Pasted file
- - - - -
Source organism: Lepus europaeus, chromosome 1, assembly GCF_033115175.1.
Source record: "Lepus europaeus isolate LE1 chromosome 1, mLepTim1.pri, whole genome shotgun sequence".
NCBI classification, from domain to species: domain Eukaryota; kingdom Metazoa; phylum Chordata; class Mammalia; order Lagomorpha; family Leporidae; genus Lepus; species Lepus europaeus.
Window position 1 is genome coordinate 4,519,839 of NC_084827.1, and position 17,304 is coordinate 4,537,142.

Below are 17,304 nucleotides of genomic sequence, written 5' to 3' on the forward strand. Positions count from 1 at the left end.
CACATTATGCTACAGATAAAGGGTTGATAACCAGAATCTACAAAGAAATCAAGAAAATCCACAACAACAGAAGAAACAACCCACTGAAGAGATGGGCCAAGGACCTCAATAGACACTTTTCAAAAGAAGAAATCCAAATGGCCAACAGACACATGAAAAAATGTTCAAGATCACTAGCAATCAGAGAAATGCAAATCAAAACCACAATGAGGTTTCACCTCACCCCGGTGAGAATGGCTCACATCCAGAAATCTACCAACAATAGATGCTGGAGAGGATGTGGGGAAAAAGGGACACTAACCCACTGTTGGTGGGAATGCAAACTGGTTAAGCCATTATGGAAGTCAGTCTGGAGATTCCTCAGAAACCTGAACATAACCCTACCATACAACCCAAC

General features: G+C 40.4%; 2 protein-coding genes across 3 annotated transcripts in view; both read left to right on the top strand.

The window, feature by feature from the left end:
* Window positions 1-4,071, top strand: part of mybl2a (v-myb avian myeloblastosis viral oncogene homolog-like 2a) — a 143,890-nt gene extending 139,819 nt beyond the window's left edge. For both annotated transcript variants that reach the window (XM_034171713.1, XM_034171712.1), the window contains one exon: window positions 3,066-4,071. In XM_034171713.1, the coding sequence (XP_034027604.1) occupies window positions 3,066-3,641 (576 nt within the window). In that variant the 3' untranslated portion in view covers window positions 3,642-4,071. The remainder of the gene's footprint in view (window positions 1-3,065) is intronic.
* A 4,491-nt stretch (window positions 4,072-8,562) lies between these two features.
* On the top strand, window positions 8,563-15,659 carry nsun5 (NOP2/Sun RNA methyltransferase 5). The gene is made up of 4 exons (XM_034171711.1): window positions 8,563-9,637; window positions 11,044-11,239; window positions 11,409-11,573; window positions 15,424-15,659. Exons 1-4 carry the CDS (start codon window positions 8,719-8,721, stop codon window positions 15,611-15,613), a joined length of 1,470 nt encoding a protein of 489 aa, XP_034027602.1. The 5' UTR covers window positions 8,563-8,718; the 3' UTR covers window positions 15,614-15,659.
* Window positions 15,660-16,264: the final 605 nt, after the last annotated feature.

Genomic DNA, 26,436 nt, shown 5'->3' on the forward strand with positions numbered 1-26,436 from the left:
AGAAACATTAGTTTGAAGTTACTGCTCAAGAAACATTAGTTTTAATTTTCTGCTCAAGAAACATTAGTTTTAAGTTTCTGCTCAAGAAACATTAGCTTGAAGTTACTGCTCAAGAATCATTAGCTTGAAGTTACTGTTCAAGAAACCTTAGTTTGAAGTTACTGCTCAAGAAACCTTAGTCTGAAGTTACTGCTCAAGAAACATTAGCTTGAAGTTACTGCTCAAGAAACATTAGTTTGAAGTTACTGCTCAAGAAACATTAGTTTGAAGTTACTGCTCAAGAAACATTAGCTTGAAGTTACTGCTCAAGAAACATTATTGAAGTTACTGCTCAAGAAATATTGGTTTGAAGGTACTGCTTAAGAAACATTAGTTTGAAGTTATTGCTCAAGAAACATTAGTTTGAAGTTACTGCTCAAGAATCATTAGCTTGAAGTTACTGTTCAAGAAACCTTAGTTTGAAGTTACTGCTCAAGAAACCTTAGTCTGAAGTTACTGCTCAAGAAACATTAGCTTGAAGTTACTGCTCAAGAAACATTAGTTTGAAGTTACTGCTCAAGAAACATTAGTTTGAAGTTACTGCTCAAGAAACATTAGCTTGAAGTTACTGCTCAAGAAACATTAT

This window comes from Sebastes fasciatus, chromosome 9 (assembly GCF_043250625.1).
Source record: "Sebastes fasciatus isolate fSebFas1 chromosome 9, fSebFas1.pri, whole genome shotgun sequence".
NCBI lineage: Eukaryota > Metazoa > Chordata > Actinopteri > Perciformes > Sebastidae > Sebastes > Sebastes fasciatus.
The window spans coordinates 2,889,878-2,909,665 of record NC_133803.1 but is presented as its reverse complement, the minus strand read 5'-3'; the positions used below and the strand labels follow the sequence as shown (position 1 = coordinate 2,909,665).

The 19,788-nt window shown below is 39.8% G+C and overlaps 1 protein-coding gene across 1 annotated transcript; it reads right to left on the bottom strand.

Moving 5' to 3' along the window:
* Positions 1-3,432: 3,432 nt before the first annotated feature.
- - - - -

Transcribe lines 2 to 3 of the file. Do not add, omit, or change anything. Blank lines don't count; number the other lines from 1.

Source record: "Lepus europaeus isolate LE1 chromosome 1, mLepTim1.pri, whole genome shotgun sequence".
NCBI classification, from domain to species: domain Eukaryota; kingdom Metazoa; phylum Chordata; class Mammalia; order Lagomorpha; family Leporidae; genus Lepus; species Lepus europaeus.